A baby injured by his learning-disabled parents should be adopted, a family court judge has concluded.
The baby was just six weeks old when he was taken to a Lancashire hospital. Doctors found bone and skull fractures. The local authority launched care and placement proceedings. He had been living with his parents and maternal grandparents and social workers believed someone in the family group were responsible for the injuries. Unsurprisingly, they disputed this claim, suggesting the fractures had in fact been caused by the hospital doctors and insisting their son be returned from foster care.
In the Family Court sitting at Leyland, His Honour Judge Duggan noted that:
“The burden of proof is on the local authority. The family need explain nothing. The local authority must prove their allegations on the balance of probabilities and proof must be based on evidence and proper inferences from evidence.”
His role as Judge in such a case did, however, involve close examination of the credibility and reliability of the parents and grandparents.
“Experience indicates that it is common for witnesses to lie in circumstances like this, not just in the investigation process but during the hearing itself. I reflect that a witness might lie for many reasons including shame or loyalty or fear.”
Bone fractures required the application of force to a very young baby, Judge Duggan explained, but, he added, it was not always possible to be sure of the precise perpetrator, and in such cases, “the court should identify all those of whom it can be said that there is a real possibility that they are a perpetrator.”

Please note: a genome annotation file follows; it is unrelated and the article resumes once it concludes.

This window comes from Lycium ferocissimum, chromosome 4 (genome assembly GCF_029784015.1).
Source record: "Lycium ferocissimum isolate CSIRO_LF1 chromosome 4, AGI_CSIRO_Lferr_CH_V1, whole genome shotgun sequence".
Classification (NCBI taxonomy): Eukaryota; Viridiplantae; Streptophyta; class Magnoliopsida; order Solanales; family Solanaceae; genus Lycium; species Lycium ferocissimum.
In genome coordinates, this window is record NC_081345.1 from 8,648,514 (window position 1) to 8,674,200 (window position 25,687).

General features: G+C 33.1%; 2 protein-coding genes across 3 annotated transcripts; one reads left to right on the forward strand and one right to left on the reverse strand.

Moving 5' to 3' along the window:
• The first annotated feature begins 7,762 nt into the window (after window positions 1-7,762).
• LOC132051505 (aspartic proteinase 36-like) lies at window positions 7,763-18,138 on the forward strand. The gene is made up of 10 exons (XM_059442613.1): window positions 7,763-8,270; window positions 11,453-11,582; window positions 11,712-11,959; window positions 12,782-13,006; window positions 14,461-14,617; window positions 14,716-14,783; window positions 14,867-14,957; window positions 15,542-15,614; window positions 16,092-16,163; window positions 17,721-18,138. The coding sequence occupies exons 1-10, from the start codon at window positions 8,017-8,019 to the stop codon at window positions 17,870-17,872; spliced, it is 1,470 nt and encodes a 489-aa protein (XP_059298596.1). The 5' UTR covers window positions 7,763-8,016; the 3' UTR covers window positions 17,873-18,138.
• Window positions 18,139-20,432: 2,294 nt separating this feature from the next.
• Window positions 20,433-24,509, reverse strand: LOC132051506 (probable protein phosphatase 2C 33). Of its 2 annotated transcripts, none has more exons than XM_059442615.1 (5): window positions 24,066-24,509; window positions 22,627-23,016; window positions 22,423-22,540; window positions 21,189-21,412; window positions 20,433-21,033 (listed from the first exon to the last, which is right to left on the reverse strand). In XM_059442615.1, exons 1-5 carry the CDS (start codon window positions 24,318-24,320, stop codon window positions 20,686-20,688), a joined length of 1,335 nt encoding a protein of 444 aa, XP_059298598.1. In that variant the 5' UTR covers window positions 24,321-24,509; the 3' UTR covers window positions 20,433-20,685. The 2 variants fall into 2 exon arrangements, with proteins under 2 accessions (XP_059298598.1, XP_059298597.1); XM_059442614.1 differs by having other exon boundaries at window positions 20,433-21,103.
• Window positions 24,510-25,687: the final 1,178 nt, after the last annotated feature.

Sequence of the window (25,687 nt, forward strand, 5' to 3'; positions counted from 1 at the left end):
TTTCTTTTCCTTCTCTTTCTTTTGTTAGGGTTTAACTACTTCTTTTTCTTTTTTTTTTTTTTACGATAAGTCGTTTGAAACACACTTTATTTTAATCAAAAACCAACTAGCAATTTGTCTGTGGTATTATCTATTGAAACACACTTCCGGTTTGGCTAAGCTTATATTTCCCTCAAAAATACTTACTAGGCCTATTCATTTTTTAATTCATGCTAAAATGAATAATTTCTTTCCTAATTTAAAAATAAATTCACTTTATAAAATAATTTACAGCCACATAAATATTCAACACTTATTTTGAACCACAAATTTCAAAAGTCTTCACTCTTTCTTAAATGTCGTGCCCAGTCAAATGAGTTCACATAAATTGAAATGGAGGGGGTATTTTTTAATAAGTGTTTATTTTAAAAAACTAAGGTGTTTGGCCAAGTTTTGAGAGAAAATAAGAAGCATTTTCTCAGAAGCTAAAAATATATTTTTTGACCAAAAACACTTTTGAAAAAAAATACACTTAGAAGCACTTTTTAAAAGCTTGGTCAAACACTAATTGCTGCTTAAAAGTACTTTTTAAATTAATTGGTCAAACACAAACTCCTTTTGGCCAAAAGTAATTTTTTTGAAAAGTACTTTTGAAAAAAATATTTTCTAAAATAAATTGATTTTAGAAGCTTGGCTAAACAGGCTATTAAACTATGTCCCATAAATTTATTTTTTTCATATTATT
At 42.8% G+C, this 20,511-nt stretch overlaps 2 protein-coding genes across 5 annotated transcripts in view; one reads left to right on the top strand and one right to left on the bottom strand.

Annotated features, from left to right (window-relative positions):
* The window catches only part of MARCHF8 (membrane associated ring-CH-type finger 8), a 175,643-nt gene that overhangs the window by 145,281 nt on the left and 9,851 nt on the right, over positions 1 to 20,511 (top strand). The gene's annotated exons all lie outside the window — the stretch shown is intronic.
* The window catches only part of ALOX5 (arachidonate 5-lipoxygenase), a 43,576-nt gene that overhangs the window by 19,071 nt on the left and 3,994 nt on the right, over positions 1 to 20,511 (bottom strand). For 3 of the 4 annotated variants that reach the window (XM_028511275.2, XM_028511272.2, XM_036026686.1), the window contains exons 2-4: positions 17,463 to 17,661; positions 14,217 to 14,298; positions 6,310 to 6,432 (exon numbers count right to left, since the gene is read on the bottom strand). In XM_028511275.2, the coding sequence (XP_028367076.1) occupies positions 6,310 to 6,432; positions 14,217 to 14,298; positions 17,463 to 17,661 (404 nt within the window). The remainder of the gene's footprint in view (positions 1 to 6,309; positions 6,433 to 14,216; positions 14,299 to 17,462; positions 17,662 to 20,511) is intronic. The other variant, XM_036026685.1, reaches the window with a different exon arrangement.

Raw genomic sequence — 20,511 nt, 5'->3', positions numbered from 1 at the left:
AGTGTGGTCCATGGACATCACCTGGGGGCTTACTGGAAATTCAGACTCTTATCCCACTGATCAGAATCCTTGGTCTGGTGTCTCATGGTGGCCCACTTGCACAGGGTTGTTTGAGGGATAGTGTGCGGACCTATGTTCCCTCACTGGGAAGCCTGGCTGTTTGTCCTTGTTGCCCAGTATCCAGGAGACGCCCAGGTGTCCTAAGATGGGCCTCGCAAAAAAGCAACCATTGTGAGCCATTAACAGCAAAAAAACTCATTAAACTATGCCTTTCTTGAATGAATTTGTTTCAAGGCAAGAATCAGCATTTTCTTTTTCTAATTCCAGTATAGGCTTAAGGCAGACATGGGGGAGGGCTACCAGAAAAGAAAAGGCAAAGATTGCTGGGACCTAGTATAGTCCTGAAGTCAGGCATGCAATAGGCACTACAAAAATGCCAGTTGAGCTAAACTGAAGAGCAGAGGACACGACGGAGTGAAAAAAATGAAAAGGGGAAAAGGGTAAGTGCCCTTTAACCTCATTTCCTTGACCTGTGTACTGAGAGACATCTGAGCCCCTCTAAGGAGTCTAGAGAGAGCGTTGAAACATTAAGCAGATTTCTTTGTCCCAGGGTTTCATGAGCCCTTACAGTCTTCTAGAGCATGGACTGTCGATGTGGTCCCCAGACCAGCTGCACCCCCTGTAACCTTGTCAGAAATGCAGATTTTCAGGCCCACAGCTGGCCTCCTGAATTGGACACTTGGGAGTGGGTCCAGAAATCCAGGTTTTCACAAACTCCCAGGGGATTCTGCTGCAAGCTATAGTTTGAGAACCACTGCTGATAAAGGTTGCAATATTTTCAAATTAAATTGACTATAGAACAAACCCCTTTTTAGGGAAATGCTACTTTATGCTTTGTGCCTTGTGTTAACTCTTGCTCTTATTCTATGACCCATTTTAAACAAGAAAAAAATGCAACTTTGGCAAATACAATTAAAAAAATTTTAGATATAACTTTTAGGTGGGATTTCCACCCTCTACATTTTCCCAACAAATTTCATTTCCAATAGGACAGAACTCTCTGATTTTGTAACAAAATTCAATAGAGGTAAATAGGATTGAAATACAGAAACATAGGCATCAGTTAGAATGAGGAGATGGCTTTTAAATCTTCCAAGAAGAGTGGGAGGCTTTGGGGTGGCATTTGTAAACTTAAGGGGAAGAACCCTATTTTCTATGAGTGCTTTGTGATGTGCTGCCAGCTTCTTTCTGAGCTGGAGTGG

He noted that the baby’s father was learning disabled and also had some degree of autism. The mother also had a degree of intellectual disability and autistic traits as well. As a result, both struggled at times to follow the court proceedings.
Meanwhile, the grandparents had an extensive track record of child care, but they had found themselves at loggerheads with the local authority.
“There is nothing in their busy home or in their backgrounds to suggest that the baby should live elsewhere. An older child suffered sexual abuse in the community and the grandparents are of the strongly held view that they did not then receive the professional help that they needed. It is clear that this has resulted in them taking a negative attitude to professionals.”
He ultimately concluded, however, that the family had been responsible for the injuries, after carelessly dropping and roughly handling the baby in a moment of anger. The medical evidence did not support their claim that the doctors had been responsible.
The Judge ruled out one suggested alternative to adoption – leaving the baby in the sole care of his grandparents.
“… I do not accept that the grandparents can be trusted to keep the parents at arm’s length and to supervise contact. They do not believe that the parents have or are capable of injuring the child. The grandfather in a moment of insight confessed that, whatever the findings of the court, he would always believe that the doctors were to blame and that responsibility did not lie in the family.”
“I have reached the clear conclusion that this is one of those exceptional cases in which the welfare of the child dictates that he cannot live with the family. Nothing else but adoption will do. The child’s welfare does require that parental consent be dispensed with in order that that plan be implemented.”
You can read Lancashire County Council v C in full here.